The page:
On Mon, Mar 21, 2011 at 4:09 AM, Paul Sholtz <paul.sholtz / gmail.com> wrote:
> I'm looking at some source code, to try and understand it.
> There's a variable "weight", and then there's this call:
> weight ||=3D 100
> which I take to be equivalent to:
> weight =3D weight || 100
> (i.e., performing a logical OR between "weight" and 100).

Not quite correct. there's a useful explanation here:
http://talklikeaduck.denhaven2.com/2008/04/26/x-y-redux
which (providing I'm reading Rick DeNatale's blog correctly) tells us that
(weight ||=3D 100) is expanded in Ruby as (weight || (weight =3D 100))
which *mostly* is the same as (weight =3D (weight || 100)), but might be
different (to quote Rick DeNatale) "when the left hand side is a
method call, to an accessor, or accessor-like method".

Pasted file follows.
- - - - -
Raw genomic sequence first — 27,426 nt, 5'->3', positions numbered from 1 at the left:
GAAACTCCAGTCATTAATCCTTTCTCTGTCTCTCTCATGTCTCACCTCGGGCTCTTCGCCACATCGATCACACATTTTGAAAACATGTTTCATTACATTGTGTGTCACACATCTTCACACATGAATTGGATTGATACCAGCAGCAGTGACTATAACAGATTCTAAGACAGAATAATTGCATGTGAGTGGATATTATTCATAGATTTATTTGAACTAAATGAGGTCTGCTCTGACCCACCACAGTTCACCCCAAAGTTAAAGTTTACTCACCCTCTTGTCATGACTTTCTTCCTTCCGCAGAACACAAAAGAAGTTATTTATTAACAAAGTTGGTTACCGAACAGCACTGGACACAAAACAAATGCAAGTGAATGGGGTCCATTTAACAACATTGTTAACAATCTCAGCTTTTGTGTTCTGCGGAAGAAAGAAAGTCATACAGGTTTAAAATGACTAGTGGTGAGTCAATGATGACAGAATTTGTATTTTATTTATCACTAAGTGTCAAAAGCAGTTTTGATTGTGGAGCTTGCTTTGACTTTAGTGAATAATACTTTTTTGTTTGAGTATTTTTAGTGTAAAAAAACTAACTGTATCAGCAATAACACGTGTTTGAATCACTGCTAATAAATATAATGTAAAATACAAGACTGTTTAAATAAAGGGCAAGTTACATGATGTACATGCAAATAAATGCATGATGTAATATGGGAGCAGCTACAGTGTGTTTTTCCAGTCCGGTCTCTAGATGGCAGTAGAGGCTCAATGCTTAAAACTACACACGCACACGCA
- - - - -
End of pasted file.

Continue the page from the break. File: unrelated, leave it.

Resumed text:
*** an extract from Rick DeNatale's blog post:

Matz explains that the real expansion of x ||=3D y is: x || x =3D y

The expectation that x ||=3D y is the same as x =3D x || y, does seem
reasonable to someone =91coming from=92 C or one of it=92s derivative
languages. As far as I can determine, C introduced the notion of
assignment operators like +=3D and -=3D. And K&R defined these assignment
operators as a shorthand for x =3D x + y, etc.

On the other hand, although C has logical operators || and && which,
like Ruby have =91short-circuit=92 evaluation, it doesn=92t allow ||=3D, or
&&=3D as assignment operators.

Since || is a =91short-circuit=92 boolean operator, the right hand operand
expression is only evaluated if the left hand operand expression
evaluates to a logically false value, i.e. either nil or false.

The way that Matz included ||=3D as an assignment operator makes perfect
sense to me. The ||=3D assignment operator reserves the short-circuit
nature of ||.

*** Rick DeNatale also points out that &&=3D has similar behaviour.